Use Wildcard Characters to Search on Multiple Similar Terms

Using wildcard characters (*, ?, !) allow you to only type part of your search term to search for multiple terms. This is also known as truncation.

Use the Asterisk (*) for the widest search

The asterisk stands for any number of characters, including none.

  • carib* finds: carib, caribs, caribbean, caribe, caribou, etc.

Use the Question Mark (?) for specific words of known length

The question mark stands for exactly one character.

  • psych????y finds: psychiatry, psychology but would not find: psychotherapy.

Use the Exclamation Point (!) for specific word variations

The exclamation point stands for one or zero characters.

  • colo!r finds: color, colour.

Note: A search must include at least 3 leading characters before a wildcard can be used. All examples are illustrative only and not specific to any one Gale resource.


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Ignored

Ignored Characters Do Not Affect Your Search

The search engine ignores some characters and will act as if those characters were not included in your search.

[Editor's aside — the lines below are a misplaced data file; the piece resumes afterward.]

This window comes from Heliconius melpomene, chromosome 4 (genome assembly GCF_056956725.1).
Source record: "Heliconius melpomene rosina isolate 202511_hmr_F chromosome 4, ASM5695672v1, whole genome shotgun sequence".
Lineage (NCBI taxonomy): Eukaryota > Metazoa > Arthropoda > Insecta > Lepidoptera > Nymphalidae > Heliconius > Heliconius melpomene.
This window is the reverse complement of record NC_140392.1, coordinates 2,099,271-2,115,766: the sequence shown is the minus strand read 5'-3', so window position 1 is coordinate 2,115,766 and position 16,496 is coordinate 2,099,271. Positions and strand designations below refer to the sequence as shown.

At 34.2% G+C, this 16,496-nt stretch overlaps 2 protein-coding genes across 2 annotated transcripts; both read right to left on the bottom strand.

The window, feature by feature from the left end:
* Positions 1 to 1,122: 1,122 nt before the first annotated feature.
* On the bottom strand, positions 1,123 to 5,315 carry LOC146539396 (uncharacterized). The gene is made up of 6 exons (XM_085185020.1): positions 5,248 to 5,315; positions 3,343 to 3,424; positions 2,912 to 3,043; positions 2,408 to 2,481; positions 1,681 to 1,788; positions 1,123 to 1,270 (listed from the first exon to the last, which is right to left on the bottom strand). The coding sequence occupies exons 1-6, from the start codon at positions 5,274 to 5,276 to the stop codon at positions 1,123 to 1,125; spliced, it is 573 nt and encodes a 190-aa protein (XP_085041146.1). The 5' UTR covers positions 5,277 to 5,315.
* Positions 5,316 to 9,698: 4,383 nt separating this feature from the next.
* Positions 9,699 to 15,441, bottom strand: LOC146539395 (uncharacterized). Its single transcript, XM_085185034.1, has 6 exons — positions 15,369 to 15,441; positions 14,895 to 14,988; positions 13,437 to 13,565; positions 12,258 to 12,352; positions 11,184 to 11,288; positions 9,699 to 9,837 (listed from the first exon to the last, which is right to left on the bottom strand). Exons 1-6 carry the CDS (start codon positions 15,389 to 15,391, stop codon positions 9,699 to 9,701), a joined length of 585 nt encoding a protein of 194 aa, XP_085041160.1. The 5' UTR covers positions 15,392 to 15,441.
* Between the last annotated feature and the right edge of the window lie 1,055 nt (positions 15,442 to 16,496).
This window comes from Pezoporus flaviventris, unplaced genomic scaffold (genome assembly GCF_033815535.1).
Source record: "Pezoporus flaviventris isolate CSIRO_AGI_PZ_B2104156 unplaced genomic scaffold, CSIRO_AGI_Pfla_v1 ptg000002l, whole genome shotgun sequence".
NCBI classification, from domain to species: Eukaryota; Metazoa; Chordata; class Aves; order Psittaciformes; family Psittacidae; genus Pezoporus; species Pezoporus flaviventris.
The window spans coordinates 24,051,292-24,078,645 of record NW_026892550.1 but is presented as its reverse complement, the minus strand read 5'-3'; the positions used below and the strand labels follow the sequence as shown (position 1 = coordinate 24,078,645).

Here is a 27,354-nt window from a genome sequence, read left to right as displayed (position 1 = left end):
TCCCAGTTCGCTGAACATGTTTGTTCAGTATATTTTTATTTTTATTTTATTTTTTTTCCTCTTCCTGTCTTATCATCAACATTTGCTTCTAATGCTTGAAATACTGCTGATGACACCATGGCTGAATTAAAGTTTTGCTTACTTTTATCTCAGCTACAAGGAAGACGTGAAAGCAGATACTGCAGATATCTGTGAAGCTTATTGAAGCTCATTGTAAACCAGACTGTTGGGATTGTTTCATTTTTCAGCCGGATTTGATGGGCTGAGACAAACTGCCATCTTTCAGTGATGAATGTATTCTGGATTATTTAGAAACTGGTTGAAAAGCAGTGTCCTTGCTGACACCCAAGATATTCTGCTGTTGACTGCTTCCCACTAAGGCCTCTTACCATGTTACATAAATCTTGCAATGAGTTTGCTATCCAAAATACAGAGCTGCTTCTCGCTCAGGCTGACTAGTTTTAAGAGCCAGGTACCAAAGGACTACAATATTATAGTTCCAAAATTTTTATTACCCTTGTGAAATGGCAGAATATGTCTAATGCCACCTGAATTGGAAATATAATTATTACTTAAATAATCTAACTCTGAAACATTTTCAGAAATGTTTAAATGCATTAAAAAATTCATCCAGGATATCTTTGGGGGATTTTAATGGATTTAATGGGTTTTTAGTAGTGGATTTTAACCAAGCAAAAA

Capitalization is ignored

Searches are not case sensitive.

  • harry potter is the same search as Harry Potter

Most symbols and punctuation are ignored

Searches will ignore symbols and punctuation, except for periods and apostrophes. Some ignored characters are replaced with a space, like slash (/), while others are removed, like period (.). In certain cases, search will recognize apostrophes used in contractions or in names and periods in abbreviations.

  • U.S.A. is the same as USA
  • 1/2 is the same as 1 2
  • occam's razor is not the same as occams razor

Gale does not apply a "Stop Words" list

Stop words are common terms that may not add meaning to a search, like "the", "a", "an", "it", and "of". Some databases will remove these "stop words" from your search, but Gale databases leave them in.

  • the hunt for red october is not the same as hunt red october

Note: All examples are illustrative only and not specific to any one Gale resource.